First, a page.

These research projects explore instances when new technologies are deployed for a beneficial purpose, but turn out to work to the disadvantage of groups of people who lack access to the technology or who lack protection from the consequences.
Barriers to Access: How the Coronavirus Pandemic Has Widened the Digital Divide
Sydney Adams & Natalie Perez
As the coronavirus pandemic continues to affect our lives over one year later, it has become increasingly evident that it is in part because of the so-called “digital divide.” As of September 2020, it has been reported that more than 77 million Americans lack reliable access to home Internet connection. And, though scheduling a coronavirus vaccine appointment should not require Internet and computer access, it very often does, thus barring some of our nation’s most vulnerable from receiving the vaccine. In this project, we will explore the effect of the digital divide on access to vaccine information and appointments, and suggest some ways that local, state, and federal governments ought to mitigate this issue.
Driven by the Attention Economy: Apps Designed to Keep People Coming Back for More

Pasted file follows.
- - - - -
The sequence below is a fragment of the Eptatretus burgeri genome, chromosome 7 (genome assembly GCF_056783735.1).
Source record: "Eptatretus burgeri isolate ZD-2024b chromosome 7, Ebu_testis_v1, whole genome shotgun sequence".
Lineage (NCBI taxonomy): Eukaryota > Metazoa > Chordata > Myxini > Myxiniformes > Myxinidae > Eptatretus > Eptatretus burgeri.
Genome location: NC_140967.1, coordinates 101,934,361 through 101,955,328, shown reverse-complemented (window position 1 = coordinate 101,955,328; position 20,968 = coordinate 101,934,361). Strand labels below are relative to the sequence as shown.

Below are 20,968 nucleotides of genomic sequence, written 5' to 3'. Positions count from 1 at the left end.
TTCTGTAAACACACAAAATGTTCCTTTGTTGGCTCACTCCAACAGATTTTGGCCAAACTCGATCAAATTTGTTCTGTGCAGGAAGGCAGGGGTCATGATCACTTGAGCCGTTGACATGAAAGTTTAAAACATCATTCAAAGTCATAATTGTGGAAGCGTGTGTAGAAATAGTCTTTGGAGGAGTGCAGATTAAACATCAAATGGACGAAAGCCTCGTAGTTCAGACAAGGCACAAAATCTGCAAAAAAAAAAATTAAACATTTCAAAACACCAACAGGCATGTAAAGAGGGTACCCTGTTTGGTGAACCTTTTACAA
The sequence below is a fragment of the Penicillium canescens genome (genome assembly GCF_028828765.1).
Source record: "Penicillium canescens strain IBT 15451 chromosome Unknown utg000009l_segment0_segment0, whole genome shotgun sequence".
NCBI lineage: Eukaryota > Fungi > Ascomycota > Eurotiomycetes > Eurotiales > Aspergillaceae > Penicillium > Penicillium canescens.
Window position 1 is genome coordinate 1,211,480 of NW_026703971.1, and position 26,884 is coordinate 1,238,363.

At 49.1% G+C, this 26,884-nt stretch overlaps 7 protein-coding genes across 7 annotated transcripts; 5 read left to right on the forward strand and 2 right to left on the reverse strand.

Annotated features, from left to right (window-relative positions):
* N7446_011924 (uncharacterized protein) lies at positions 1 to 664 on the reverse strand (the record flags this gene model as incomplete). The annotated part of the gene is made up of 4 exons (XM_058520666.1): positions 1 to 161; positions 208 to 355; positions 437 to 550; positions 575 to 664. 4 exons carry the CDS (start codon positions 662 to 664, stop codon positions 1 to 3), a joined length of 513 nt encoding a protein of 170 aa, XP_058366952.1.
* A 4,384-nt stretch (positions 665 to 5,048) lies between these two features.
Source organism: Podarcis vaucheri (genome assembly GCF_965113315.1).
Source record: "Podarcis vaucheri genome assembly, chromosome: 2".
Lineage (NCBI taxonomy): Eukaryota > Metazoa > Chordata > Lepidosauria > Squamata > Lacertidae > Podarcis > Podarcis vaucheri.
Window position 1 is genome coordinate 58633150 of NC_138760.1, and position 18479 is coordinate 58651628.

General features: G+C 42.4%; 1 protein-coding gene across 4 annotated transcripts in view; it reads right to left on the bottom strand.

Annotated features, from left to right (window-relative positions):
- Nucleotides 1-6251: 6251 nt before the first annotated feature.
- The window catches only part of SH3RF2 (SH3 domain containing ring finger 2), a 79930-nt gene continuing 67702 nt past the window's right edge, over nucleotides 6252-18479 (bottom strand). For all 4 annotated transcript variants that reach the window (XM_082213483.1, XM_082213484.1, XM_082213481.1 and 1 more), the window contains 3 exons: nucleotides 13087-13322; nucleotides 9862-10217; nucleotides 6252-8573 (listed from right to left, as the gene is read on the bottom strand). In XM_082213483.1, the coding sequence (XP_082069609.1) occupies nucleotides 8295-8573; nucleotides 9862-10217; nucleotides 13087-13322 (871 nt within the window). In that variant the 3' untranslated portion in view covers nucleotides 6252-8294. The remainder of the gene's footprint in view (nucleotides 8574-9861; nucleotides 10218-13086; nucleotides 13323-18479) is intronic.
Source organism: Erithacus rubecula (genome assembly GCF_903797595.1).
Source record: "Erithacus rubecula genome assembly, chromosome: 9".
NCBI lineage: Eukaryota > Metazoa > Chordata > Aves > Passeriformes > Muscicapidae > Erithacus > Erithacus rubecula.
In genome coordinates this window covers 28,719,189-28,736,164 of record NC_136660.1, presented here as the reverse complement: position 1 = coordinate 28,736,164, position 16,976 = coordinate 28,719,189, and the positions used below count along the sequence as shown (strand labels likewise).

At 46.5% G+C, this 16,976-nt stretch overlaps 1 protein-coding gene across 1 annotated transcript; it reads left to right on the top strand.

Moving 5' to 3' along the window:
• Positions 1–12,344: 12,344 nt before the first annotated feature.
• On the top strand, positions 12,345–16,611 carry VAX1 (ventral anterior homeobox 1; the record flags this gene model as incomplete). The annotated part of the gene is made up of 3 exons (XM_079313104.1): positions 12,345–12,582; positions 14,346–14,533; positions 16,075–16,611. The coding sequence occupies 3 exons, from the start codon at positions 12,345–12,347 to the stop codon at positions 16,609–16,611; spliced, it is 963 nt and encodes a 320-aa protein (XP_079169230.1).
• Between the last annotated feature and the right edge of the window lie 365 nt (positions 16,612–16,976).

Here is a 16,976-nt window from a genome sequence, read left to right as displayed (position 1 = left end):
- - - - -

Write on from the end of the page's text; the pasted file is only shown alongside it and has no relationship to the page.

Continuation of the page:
Ariel Chen & Isaac Tymann
It has become common practice for app developers to hire UX/UI designers to grab and maintain the user’s attention since an app’s success is heavily correlated with the amount of attention it attracts. Attention from these users are broken into ‘engagement,’ how active a user is, and ‘retention,’ how often a user returns to an app. This is known as ‘the attention economy’. Many companies profit from this attention economy when users of their applications see in-app ads, purchase sponsored content, or pay for extra services. However, the success of getting users to stay on an app longer has also led to an increase in phone/social media addiction as well as overall mental health decline. Knowing that attention-based design is becoming a given for app development, is it ethical for companies to continue practicing these methods or is it in the hands of the consumer to regulate their own attention?
Trading Privacy for Security: Use of DNA Databases by Law Enforcement
Griffin William Robert Powell & Eshika Talukder
With the increasing popularity of genealogical databases, individuals are sharing more and more genetic data about themselves on the Internet. However, sometimes law enforcement officials use this data without their consent. Although the purpose of doing so to solve crimes is seemingly for the benefit of society, does this practice violate one’s right to privacy?